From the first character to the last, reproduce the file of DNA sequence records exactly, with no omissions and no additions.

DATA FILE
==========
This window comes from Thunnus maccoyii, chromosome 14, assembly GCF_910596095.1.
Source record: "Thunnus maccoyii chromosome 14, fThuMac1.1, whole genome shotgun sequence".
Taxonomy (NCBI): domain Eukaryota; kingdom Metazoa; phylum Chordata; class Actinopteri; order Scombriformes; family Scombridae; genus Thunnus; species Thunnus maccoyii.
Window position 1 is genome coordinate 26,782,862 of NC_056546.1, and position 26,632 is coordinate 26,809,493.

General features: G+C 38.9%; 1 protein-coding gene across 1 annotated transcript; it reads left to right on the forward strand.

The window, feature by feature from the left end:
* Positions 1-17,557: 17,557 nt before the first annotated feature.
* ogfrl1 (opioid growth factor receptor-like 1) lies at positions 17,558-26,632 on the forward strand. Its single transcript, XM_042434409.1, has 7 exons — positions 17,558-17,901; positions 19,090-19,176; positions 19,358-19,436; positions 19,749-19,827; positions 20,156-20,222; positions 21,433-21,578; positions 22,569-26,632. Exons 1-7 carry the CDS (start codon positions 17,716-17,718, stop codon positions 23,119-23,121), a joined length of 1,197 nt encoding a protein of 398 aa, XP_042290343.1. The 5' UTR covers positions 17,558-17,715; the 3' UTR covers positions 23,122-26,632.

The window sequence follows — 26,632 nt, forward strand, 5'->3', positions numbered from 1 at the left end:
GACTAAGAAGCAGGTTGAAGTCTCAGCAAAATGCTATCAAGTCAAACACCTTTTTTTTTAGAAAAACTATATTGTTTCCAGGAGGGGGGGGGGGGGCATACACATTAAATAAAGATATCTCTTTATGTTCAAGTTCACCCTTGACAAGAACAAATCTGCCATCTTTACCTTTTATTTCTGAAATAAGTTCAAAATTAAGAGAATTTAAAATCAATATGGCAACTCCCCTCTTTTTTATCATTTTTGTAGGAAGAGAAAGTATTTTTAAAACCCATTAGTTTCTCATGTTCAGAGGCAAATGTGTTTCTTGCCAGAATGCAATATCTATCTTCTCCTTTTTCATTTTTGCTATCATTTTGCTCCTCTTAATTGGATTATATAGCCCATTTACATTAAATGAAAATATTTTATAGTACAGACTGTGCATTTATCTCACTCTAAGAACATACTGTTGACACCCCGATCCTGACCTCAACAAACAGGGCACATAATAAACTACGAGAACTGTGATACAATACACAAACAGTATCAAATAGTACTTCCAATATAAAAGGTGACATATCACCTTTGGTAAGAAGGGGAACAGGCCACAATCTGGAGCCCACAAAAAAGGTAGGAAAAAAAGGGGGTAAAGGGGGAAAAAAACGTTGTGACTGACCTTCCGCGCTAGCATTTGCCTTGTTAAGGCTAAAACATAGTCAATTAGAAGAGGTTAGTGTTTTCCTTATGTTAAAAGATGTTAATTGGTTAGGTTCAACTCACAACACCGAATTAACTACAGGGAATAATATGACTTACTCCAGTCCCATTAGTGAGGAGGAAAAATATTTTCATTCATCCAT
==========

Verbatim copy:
This window comes from Thunnus maccoyii, chromosome 14, assembly GCF_910596095.1.
Source record: "Thunnus maccoyii chromosome 14, fThuMac1.1, whole genome shotgun sequence".
Taxonomy (NCBI): domain Eukaryota; kingdom Metazoa; phylum Chordata; class Actinopteri; order Scombriformes; family Scombridae; genus Thunnus; species Thunnus maccoyii.
Window position 1 is genome coordinate 26,782,862 of NC_056546.1, and position 26,632 is coordinate 26,809,493.

General features: G+C 38.9%; 1 protein-coding gene across 1 annotated transcript; it reads left to right on the forward strand.

The window, feature by feature from the left end:
* Positions 1-17,557: 17,557 nt before the first annotated feature.
* ogfrl1 (opioid growth factor receptor-like 1) lies at positions 17,558-26,632 on the forward strand. Its single transcript, XM_042434409.1, has 7 exons — positions 17,558-17,901; positions 19,090-19,176; positions 19,358-19,436; positions 19,749-19,827; positions 20,156-20,222; positions 21,433-21,578; positions 22,569-26,632. Exons 1-7 carry the CDS (start codon positions 17,716-17,718, stop codon positions 23,119-23,121), a joined length of 1,197 nt encoding a protein of 398 aa, XP_042290343.1. The 5' UTR covers positions 17,558-17,715; the 3' UTR covers positions 23,122-26,632.

The window sequence follows — 26,632 nt, forward strand, 5'->3', positions numbered from 1 at the left end:
GACTAAGAAGCAGGTTGAAGTCTCAGCAAAATGCTATCAAGTCAAACACCTTTTTTTTTAGAAAAACTATATTGTTTCCAGGAGGGGGGGGGGGGGCATACACATTAAATAAAGATATCTCTTTATGTTCAAGTTCACCCTTGACAAGAACAAATCTGCCATCTTTACCTTTTATTTCTGAAATAAGTTCAAAATTAAGAGAATTTAAAATCAATATGGCAACTCCCCTCTTTTTTATCATTTTTGTAGGAAGAGAAAGTATTTTTAAAACCCATTAGTTTCTCATGTTCAGAGGCAAATGTGTTTCTTGCCAGAATGCAATATCTATCTTCTCCTTTTTCATTTTTGCTATCATTTTGCTCCTCTTAATTGGATTATATAGCCCATTTACATTAAATGAAAATATTTTATAGTACAGACTGTGCATTTATCTCACTCTAAGAACATACTGTTGACACCCCGATCCTGACCTCAACAAACAGGGCACATAATAAACTACGAGAACTGTGATACAATACACAAACAGTATCAAATAGTACTTCCAATATAAAAGGTGACATATCACCTTTGGTAAGAAGGGGAACAGGCCACAATCTGGAGCCCACAAAAAAGGTAGGAAAAAAAGGGGGTAAAGGGGGAAAAAAACGTTGTGACTGACCTTCCGCGCTAGCATTTGCCTTGTTAAGGCTAAAACATAGTCAATTAGAAGAGGTTAGTGTTTTCCTTATGTTAAAAGATGTTAATTGGTTAGGTTCAACTCACAACACCGAATTAACTACAGGGAATAATATGACTTACTCCAGTCCCATTAGTGAGGAGGAAAAATATTTTCATTCATCCAT